The Psychology of Gambling

The Psychology of Gambling

Monday, 15 July 2013

With Johnny Hughes.

By Johnny Hughes

My personal psychological training came in two parts: my early training by West Texas road gamblers, especially Curly Cavitt, and my graduate school training at University for a PhD degree in Organisational Psychology. The gamblers taught me so much more because it was all about the practical application of intellect and emotion – how to think and how to feel. They were smarter than circus dogs. A gambler had a trained and developed attitude toward gambling and himself. That self-view was more important than his bankroll, suitcase or pistol – the only things he needed. The math part is linked directly with your personal psychology. Every wager must be based on the best of it, on percentage advantage. A true professional only bets with advantage.

Gambling comes in two simple parts, the wager and the outcome. You should have feelings about the first, none about the second. A true gambler trains himself inside not to care. I call that the Inner Poker Face or the Calm Spot. At Lubbock’s legendary game, The Shop, open to all road gamblers and outlaws, you tried to act the same whether you won or lost a big pot. You did not whine, you did not celebrate. An in-joke after a gambler lost a big pot was “he almost cares”. Celebrating, gloating or high-fiving would get you pistol-whipped if it did not get you shot.

Professional gamblers had mutual interests. We dressed extremely well. Doyle Brunson wrote that Tennessee Longgoodie, aka James Roy, recently passed away. He always wore the gambler’s uniform, wool shorts coat, fine slacks, dress shoes and a starched shirt with an open collar. Goodie often wore a tie. Bill Smith, Pat Renfro, and Goodie joined Curly in teaching me how to think and feel and act. Celebrating was extremely taboo because it might offend the producers. We competed on the felt but we were allies exchanging information.

All life and poker decisions contain a combination of rational and emotional elements. You move toward, but never totally reach, the pure Calm Spot where the fifth street card does not matter. The play before it does matter – you impact the bet, you do not impact the outcome. Care about the play, never the winning or losing on one day or month. It is all one poker game.

I visualise my Calm Spot as inside my head at the top. My emotion is secondary to my intellect at the poker table. This is practical for a gambler or anyone. Life is chicken in the pot one day, feathers the next. Learn not to have negative feelings about outcomes – all that matters is you made the right wager, with the best of it.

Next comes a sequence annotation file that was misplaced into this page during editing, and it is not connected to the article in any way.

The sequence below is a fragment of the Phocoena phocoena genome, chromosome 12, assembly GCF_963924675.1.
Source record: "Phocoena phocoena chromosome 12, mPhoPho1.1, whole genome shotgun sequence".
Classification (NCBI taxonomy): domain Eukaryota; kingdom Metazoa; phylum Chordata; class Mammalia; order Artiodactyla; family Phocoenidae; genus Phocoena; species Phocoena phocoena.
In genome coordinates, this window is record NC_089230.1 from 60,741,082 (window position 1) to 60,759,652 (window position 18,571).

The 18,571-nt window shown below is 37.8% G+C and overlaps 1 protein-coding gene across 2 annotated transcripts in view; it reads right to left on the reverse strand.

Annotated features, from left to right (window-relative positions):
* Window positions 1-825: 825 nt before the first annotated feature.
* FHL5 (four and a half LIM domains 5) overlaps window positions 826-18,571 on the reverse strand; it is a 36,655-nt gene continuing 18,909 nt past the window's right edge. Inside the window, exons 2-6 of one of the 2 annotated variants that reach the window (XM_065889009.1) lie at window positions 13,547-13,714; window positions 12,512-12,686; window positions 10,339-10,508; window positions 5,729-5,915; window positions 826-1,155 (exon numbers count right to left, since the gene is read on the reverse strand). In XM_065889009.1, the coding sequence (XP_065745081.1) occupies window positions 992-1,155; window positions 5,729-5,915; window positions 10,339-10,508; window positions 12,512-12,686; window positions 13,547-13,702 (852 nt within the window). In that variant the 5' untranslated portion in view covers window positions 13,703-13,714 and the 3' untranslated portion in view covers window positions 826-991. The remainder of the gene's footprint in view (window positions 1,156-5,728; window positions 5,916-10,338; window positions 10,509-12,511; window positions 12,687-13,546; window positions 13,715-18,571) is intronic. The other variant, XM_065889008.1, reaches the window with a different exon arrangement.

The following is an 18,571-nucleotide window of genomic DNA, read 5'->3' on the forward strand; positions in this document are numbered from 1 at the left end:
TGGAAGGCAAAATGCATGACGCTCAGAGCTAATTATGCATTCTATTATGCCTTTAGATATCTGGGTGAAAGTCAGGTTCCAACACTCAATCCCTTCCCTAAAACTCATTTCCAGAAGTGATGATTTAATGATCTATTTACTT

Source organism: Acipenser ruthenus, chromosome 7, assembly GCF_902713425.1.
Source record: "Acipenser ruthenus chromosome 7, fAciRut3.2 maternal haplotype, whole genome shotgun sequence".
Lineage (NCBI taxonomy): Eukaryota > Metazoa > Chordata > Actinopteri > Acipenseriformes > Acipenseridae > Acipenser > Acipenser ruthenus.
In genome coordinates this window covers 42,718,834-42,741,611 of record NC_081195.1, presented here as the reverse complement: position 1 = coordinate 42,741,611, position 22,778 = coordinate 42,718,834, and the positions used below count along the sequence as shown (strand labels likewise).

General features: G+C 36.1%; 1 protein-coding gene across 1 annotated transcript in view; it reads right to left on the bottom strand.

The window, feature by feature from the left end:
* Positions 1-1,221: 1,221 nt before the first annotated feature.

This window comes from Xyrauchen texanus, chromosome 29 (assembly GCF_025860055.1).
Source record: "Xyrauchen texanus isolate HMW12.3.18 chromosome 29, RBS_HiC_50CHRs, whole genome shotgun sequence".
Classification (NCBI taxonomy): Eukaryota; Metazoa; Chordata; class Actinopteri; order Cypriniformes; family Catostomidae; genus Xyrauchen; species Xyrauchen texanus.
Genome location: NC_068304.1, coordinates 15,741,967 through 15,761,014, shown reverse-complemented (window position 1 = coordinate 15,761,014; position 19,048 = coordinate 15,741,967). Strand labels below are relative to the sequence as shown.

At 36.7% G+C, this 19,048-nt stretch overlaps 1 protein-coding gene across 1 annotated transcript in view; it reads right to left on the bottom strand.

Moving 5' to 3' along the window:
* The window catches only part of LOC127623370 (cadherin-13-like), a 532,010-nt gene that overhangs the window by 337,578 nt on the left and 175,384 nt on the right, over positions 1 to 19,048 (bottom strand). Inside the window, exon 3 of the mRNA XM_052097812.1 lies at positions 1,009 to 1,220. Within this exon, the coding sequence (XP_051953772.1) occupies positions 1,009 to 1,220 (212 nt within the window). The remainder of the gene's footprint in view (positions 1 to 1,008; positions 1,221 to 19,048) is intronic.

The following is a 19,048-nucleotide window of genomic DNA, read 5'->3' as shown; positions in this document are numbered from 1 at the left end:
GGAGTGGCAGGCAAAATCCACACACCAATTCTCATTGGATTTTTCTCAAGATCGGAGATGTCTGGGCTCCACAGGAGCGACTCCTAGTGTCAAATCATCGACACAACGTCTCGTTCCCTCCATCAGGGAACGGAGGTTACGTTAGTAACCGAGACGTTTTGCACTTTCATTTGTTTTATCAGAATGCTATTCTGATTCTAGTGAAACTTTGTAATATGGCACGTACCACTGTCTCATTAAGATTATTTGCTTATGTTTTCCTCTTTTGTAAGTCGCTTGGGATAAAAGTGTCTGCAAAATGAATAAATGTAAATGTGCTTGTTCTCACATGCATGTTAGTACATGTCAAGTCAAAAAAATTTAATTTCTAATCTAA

Poker players are better street psychologists than most folks, by far. They spend time in introspection and self-audits, assessing poker like a business. Their self-efficacy – how accurate they are in judging their own place in poker – is something they actively work on. Poker will spank your ass if you are wrong. She is hard but she is fair.

Poker players work on reading themselves and others, and all poker psychology can be transferred to business and office settings. Everyone is trying to read one another and send signals. Poker players try to read people they know are trying to deceive them and listen to such lyrical words of deception across that magic green felt.

Research basically shows you can develop a Calm Spot attitude. You have confidence in the wager and in the fact that, over the long run, a gambler’s income is the action he has faded multiplied by the percentage advantage. The easiest way to have an unreadable poker face is to have a truly calm Inner Poker Face. If you have eliminated as much emotion as possible, you can read others better.

The inside and the outside work together. To feel a way, act that way. Show that calm at the poker table. Be polite and show class by not celebrating. Show you are a well-mannered professional and it will add to your advantage. Life is a roller-coaster ride during which we are buffeted by storms, uncertainty and fickle fate. The best way to be ready for that is with a calm Inner Poker Face.

Johnny Hughes is the author of Famous Gamblers, Poker History, and Texas Stories which is available from Amazon.

Tags: Johnny Hughes, psychology, strategy